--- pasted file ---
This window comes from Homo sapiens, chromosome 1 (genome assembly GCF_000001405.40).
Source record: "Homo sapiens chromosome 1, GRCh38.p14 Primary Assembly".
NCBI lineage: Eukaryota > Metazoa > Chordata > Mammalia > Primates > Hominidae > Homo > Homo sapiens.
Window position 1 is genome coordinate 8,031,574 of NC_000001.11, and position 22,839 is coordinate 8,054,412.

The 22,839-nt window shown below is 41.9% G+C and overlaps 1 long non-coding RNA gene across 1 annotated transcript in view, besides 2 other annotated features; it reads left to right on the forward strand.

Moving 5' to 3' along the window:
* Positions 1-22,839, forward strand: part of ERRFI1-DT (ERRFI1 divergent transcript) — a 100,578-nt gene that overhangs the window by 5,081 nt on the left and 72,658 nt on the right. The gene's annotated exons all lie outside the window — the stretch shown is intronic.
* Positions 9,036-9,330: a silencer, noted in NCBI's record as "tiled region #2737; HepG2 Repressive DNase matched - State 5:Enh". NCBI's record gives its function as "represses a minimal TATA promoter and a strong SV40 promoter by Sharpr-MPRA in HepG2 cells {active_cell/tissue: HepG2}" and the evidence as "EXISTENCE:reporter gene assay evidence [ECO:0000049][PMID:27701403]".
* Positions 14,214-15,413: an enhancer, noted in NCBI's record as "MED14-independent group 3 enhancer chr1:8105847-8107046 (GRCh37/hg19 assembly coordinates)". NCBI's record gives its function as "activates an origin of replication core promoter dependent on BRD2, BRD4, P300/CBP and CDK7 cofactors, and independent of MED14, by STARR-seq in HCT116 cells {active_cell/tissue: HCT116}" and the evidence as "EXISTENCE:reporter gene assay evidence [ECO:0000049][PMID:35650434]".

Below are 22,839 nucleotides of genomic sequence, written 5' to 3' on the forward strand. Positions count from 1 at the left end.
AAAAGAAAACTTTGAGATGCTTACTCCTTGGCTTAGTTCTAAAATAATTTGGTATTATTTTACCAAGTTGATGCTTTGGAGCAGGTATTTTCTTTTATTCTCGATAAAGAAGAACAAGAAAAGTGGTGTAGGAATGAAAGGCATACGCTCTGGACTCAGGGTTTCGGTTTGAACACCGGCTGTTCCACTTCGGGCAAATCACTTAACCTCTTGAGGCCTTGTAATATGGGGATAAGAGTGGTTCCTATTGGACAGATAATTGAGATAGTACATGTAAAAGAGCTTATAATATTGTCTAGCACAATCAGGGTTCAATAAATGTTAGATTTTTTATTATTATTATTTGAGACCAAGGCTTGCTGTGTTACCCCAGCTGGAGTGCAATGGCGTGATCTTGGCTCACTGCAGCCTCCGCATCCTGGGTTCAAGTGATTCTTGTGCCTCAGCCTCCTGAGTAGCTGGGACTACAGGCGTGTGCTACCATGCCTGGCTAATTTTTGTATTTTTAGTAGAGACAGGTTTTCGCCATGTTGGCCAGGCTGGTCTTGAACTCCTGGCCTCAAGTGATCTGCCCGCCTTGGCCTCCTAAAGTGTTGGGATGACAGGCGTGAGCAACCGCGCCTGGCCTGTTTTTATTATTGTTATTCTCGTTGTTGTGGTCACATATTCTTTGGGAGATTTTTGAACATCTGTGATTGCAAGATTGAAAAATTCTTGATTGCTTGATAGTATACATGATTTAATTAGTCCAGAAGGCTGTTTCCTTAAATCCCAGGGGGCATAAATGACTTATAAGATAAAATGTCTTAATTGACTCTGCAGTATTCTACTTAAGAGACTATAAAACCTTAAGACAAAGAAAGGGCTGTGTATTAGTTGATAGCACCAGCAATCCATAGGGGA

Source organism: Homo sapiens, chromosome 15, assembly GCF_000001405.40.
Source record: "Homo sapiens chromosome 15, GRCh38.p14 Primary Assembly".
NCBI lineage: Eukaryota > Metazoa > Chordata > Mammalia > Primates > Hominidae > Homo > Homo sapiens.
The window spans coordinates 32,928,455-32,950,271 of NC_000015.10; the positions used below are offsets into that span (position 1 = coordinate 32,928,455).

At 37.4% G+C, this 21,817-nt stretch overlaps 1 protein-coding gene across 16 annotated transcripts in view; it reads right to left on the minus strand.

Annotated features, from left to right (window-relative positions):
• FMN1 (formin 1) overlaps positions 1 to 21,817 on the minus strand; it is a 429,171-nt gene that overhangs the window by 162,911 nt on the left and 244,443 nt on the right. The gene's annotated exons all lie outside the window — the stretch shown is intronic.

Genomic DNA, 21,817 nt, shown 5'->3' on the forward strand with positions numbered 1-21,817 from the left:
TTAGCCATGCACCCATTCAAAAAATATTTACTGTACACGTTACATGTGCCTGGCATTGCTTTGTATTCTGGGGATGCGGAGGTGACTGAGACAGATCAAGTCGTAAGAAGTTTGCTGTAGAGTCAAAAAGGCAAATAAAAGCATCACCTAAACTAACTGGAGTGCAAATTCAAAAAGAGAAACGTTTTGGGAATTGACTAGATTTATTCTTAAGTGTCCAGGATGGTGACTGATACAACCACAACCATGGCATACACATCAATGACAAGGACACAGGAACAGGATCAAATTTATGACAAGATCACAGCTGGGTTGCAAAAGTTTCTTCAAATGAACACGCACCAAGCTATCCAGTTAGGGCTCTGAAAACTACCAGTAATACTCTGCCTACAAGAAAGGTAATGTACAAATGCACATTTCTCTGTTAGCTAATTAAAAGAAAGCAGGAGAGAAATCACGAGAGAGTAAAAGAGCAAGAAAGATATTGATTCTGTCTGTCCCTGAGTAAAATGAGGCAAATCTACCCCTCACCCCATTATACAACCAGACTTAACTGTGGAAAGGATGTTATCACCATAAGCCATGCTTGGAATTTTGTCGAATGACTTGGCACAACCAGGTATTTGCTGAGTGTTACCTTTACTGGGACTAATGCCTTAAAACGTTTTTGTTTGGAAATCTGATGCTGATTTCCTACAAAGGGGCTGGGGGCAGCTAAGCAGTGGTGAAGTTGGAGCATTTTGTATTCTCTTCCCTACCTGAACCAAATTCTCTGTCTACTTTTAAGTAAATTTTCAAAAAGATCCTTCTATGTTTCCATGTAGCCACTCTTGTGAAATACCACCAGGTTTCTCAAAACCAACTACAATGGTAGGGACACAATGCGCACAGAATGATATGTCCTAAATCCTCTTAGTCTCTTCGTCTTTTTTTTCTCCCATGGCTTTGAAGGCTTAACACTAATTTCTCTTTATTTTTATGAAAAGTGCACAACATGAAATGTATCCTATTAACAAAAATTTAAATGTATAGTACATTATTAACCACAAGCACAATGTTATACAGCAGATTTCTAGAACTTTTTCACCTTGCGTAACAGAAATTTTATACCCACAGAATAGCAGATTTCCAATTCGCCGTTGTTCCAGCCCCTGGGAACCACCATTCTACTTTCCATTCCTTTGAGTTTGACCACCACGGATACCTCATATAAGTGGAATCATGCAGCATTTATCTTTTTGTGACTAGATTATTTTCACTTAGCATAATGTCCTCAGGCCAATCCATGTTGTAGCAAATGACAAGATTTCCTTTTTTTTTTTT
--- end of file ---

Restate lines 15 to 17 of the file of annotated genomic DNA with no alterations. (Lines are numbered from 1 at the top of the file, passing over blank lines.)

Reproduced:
The window spans coordinates 32,928,455-32,950,271 of NC_000015.10; the positions used below are offsets into that span (position 1 = coordinate 32,928,455).

At 37.4% G+C, this 21,817-nt stretch overlaps 1 protein-coding gene across 16 annotated transcripts in view; it reads right to left on the minus strand.

Annotated features, from left to right (window-relative positions):